If you look at the cartoons in this week’s Spectator magazine, you’ll see one showing two jihadi fighters watching the new TV series based on Margaret Atwood’s The Handmaid’s Tale. One jihadi turns to the other and says, “it’s set in a utopian future”.
Margaret Atwood’s novel is actually set in a futuristic America which is ruled by religious fundamentalists, who are devout Christians.
In addition to being a television series, the novel was adapted into a film about 25 years ago, with a screenplay by Harold Pinter, and starring Vanessa Redgrave’s daughter, the late Natasha Richardson. In other words, the usual suspects.
The novel was published in 1985, which was during the presidency of Ronald Reagan. As such, it may be reasonably regarded as yet another liberal reaction against a Republican presidency. Younger readers may be unaware that it was this Republican presidency that defeated Soviet communism and won the Cold War, liberating humanity from the threat of an evil dictatorship. This major feat in human history is unacknowledged in popular culture.
It is not entirely clear why Atwood’s work, which was also is turned into an opera seventeen years ago, needs a fresh outing in a new format. It may well be that the producers anticipated the election of Donald Trump. Either that, or they were trying to extrapolate the consequences of the influence of the Tea Party on American politics. While the Blair, Brown and Cameron/Clegg years saw the development of a kind of centrist consensus over here, the trend in the United States has been towards polarisation. It may be this polarisation that caused this production to be given the green light.
What is interesting is that once again the creative and political Left are putting on show the same kind of hideous blind-spot that they have over Soviet communism.
There is only one religious fundamentalism that threatens freedom in the United States and elsewhere. It is not Christian.
It may be too much to expect creative types to dramatise what life is like under Daesh should they manage to establish a caliphate in Washington. However, as they did in the 1980s with the same work, once again the liberal creatives ignore the true major threat to Western civilisation while they exercise their paranoia and prejudices to a ridiculous extreme.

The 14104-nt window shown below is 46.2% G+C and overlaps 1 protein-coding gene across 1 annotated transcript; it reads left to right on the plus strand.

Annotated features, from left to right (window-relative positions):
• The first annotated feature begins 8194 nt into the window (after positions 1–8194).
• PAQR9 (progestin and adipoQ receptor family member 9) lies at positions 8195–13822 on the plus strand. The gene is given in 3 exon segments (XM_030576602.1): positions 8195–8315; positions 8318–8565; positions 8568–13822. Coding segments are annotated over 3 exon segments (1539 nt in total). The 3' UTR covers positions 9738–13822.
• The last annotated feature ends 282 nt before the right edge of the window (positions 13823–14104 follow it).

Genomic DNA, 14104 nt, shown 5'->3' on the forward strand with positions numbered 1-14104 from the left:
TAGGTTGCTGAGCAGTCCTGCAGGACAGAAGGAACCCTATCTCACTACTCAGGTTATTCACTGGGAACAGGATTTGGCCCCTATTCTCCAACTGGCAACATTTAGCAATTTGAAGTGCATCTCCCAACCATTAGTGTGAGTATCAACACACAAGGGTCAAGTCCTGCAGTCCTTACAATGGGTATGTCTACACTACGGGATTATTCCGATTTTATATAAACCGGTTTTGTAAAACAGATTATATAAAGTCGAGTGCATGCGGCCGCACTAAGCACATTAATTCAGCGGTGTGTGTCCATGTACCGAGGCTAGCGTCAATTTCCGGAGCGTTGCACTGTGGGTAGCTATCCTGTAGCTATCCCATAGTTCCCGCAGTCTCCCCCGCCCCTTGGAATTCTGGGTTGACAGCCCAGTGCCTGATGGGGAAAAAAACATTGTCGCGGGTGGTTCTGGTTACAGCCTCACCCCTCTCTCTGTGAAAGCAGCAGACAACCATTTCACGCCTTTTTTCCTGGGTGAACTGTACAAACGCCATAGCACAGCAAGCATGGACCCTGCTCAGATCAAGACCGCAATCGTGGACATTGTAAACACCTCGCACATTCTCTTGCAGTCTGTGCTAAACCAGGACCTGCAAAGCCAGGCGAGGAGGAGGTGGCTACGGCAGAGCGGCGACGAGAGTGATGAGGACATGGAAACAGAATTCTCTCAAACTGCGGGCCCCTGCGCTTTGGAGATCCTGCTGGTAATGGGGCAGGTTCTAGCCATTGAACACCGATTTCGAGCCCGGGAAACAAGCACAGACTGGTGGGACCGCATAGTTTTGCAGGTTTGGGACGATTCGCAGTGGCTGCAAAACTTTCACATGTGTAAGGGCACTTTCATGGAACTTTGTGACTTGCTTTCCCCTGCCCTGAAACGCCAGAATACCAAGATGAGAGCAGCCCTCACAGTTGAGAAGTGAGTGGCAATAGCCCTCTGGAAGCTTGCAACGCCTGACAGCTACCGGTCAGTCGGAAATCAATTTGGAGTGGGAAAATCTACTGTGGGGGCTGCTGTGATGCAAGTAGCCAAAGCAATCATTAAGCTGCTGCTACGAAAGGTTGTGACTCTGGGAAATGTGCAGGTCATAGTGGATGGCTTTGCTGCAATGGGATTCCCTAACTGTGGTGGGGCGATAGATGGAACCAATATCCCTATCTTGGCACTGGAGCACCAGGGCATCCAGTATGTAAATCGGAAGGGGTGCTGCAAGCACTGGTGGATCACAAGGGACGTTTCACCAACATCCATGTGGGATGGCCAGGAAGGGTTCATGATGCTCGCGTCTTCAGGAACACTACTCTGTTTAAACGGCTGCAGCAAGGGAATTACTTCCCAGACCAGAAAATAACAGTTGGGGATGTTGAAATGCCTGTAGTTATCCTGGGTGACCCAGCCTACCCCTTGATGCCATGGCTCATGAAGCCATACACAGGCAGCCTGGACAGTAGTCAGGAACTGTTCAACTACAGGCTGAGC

Thirty years ago the threat was from Soviet communism. Ronald Reagan spoke for the West when he indicated that he had had enough of the evil empire based in Moscow. He faced the Soviets down. We had a peace dividend lasting a decade. Good times.
The West faces a new evil empire based in the east. However, the liberal types seemed far more interested in focusing on marginal human rights issues caused by the men and women who risk their lives to keep us safe, rather than the human evil that these men and women protect us from.
It is also rather galling that a fictitious Christian crusade is being promoted and dramatised rather than the all-too-real Islamist jihad. For some reason, it always seems to be okay to hate only Christians. Perhaps this is because the actual Christian response to this hate would be to turn the other cheek. The response of other faiths may vary. There is cowardice afoot.
It is part of the function of a dramatist to examine and question the functions of human society. It is altogether different when an artist hijacks their profession to make a non-existent political point and creates artificial prejudice.
The Islamists hate the West. It would be useful if some of the creative types paid millions to bring quality drama to our screens would not hate the West with a similar intensity.
The Handmaid’s Tale is being shown here on the state broadcaster Channel Four. It is depressingly likely that the controllers of that channel probably didn’t even think twice before considering broadcasting this anti-Western propaganda.